United States: NAIA Study Confirms Fewer Dogs, Scarce Purebreds In US Animal Shelters

Last Updated: July 15 2015

Guest post-republished with permission.

PORTLAND, Ore., July 14, 2015 /PRNewswire-USNewswire/ — The number of dogs entering US shelters has reached an all-time low, and the number of purebred dogs found in shelters has dropped to about 5%, according to a study just released by the National Animal Interest Alliance (NAIA), an advocacy organization for responsible animal ownership.


http://photos.prnewswire.com/prnh/20150714/236071-INFO

NAIA President Patti Strand said the study shows "tremendous progress" in eradicating dog overpopulation and substantially reducing the number of shelter deaths which occurred in the past due to indiscriminate or accidental breeding.

Strand credited animal sheltering groups and national dog organizations like the American Kennel Club (AKC) for launching ongoing campaigns encouraging pet owners to select their pets more carefully, neuter dogs not intended for breeding programs, and understand the lifelong commitment that responsible dog ownership requires. She also commended the AKC breed rescue groups that work directly with shelters to save purebred dogs suitable for adoption.

"As a result of these efforts, 83 percent of household dogs are neutered, and tens of thousands carry microchips or tattoos that help shelters return lost pets to their owners," Strand said.

"The NAIA study results are very encouraging," said Sheila Goffe, Director of Government Relations for the American Kennel Club. "It is the most extensive survey on this subject to date and it shows that dogs identified as purebreds are rare in American shelters today, an outcome that responsible breeders, rescuers and AKC have worked decades to achieve. We are gratified that AKC programs were able to contribute to this result and we are committed to continuing these programs to further reduce the need for shelters and rescues – not just for purebreds, but for all dogs."

The study also identified several weaknesses in the U.S. animal protection movement, including the lack of transparency among non-profit shelters and inadequate or non-existent shelter regulation and oversight.

Strand said transparency and regulatory oversight have become more important as nonprofit pet shelters have increased their share of the pet dog market. The increased demand for shelter dogs, combined with the dwindling supply from local sources, has led to unprecedented levels of dog relocation and importation. "Today's shelters include everything from traditional facilities helping local animals to new, retail-style models that meet customer demand by importing dogs from other states, offshore territories and even foreign countries," she said. "Very few people realize the scope of these rescue/shelter import programs."

According to the Centers for Disease Control, 4 Northeastern states recently received more than 30 rescue dogs and cats from Egypt for adoption in the U.S., including one dog with rabies. "Importing dogs that may be infected with rabies, other zoonotic and/or infectious diseases puts American citizens and animals at risk of illness or death and should not be allowed," Strand says.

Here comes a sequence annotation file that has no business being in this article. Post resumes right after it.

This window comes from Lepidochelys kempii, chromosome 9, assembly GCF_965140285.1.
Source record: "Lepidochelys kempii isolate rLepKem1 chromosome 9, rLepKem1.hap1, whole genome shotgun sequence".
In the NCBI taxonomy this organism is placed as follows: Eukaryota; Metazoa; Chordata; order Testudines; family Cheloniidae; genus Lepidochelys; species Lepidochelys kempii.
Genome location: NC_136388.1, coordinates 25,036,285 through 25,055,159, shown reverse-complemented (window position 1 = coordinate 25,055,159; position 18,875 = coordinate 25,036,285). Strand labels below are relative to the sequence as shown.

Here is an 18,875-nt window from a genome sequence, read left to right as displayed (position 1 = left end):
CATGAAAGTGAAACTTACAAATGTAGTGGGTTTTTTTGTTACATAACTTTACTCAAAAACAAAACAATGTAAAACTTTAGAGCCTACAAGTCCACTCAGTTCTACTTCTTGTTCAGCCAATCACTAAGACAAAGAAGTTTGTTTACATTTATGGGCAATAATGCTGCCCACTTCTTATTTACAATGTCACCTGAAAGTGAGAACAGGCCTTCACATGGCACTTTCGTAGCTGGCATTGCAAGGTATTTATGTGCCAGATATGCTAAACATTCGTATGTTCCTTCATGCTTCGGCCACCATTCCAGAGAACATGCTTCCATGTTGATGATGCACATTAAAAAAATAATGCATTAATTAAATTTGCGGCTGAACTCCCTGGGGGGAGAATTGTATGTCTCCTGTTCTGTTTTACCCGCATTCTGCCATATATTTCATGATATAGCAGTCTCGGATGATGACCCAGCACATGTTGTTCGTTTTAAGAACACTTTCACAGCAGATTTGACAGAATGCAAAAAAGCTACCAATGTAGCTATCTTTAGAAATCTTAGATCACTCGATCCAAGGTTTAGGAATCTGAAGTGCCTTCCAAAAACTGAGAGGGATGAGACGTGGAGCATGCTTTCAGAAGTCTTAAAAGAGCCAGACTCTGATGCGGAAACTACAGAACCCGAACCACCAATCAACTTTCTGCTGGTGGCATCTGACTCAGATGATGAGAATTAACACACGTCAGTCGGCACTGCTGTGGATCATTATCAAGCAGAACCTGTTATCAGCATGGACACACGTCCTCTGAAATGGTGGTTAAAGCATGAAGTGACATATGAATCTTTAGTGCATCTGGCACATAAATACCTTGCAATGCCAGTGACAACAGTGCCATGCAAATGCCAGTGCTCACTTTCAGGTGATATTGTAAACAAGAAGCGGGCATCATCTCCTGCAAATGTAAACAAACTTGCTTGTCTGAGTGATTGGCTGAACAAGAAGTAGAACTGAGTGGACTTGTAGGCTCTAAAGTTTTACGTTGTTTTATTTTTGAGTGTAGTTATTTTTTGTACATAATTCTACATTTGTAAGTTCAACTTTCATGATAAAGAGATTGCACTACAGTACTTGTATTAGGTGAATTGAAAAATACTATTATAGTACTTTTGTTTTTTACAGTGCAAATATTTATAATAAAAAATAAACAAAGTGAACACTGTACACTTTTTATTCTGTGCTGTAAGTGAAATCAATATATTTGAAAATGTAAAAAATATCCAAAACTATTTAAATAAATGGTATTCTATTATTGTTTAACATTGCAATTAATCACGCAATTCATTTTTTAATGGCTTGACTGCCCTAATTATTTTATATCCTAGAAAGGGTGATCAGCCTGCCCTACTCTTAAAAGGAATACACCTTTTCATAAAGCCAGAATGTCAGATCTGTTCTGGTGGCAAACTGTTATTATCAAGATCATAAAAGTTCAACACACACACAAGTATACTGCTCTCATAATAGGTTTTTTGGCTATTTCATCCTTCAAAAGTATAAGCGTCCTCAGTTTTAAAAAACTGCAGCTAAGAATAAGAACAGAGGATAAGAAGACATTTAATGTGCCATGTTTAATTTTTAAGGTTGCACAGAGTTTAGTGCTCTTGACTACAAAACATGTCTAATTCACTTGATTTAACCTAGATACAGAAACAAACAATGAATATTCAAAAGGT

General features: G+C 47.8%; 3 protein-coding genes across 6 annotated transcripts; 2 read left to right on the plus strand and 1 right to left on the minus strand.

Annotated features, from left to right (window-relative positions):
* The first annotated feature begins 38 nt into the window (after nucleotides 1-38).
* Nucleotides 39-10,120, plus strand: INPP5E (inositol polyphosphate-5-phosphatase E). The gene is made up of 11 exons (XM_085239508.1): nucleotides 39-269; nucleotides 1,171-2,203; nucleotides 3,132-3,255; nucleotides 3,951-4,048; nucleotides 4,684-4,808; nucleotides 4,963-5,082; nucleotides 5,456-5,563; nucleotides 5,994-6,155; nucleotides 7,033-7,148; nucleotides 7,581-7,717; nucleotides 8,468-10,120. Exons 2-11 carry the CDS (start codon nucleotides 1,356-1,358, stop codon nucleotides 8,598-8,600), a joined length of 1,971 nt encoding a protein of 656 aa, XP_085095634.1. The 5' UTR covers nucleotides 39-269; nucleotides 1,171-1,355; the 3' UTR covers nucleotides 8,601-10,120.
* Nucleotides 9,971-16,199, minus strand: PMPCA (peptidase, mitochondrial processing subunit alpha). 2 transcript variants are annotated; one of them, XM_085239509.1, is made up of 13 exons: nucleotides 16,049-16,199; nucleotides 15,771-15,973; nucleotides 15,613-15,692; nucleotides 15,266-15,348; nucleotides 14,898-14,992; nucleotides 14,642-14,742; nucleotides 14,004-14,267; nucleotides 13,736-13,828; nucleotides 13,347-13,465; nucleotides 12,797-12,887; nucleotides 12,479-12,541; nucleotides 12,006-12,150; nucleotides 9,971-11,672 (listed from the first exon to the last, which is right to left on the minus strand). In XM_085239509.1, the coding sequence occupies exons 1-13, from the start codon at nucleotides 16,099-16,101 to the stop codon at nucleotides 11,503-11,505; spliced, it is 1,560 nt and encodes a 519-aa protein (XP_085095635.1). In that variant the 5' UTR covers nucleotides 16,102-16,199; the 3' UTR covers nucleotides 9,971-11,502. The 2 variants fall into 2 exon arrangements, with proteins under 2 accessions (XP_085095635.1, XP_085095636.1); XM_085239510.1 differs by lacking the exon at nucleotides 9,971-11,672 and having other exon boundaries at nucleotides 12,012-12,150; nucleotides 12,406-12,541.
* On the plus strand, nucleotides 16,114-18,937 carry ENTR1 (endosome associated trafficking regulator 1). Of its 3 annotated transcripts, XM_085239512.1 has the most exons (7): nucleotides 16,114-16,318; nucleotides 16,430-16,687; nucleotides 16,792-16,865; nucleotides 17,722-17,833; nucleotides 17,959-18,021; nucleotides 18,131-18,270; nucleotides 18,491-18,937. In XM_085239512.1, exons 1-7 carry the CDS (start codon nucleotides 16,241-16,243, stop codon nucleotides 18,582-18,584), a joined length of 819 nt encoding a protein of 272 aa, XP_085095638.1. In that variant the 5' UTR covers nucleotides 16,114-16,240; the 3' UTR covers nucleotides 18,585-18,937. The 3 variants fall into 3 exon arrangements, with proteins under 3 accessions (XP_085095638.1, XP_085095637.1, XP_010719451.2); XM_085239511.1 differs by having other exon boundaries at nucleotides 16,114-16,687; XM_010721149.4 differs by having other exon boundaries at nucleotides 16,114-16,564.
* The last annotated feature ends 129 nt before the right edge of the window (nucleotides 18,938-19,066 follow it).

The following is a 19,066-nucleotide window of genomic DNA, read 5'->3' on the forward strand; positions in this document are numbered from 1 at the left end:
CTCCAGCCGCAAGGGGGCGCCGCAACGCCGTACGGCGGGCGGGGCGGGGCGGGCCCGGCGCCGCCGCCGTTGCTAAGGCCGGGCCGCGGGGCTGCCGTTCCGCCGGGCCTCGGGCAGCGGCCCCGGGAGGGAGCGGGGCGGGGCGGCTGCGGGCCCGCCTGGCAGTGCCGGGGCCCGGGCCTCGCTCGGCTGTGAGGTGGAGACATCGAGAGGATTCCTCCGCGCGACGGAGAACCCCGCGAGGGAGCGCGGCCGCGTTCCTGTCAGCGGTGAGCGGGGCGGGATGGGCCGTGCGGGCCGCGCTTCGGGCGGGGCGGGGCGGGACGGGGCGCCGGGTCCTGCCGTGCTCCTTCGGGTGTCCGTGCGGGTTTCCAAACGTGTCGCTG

Connecticut veterinarian and NAIA Board member Dr. Arnold Goldman, counsels that "even though relocating pets may feel good in the short run, it is a false, potentially dangerous and ultimately ineffective practice that does nothing to solve the problem of surplus dogs at the source. Improving animal wellbeing and solving animal welfare problems such as homeless animals must be addressed at the place where animals first interact with people, by the development of targeted programs in their cities, counties and states of origin."

National animal rights groups, including the American Society for the Prevention of Cruelty to Animals (ASPCA), are taking notice of the looming puppy dog shortage in many parts of the country. At the same time, many animal rights groups are aggressively promoting state and local laws aimed at eliminating, rather than improving American breeders. Strand said such proposals do not distinguish between the majority of responsible dog breeders and the small fraction of substandard breeders who become the focus of animal rights fundraising campaigns.

"These extreme animal rights groups have become so ideological and irrational that they would rather risk importing rabid dogs from Asia and Africa than support humane, responsible breeding in the U.S. so consumers can purchase the dog of their choice from a responsible and in many cases regulated American breeder," Strand said.

If animal rights groups are successful in driving responsible dog breeders out of business, Strand fears that nonprofit shelters will turn increasingly to sources in China, India, Egypt, Iraq and Puerto Rico, all locales that have exported rabid rescue dogs into the U.S.

To address these issues, the NAIA is seeking changes in federal and state laws to:

  1. Prohibit the importation of rescue dogs from foreign countries immediately
  2. Impose the same oversight requirements on animal rescues and shelters as those imposed on other animal dealers
  3. Require animal shelters to report the source and number of the dogs they take in and the disposition of those dogs

"Without these regulations, American consumers will have absolutely no way of knowing where their dogs came from, how they were bred and raised, and whether the shelter they've patronized is following responsible animal care practices. The pet dog market will be a virtual Wild West of unlicensed, unregulated shelters operating without rules, standards or accountability," Strand warned.

For more information, contact Patti Strand at naia@naiaonline.org or 503-761-8962 and visit www.naiaonline.org.

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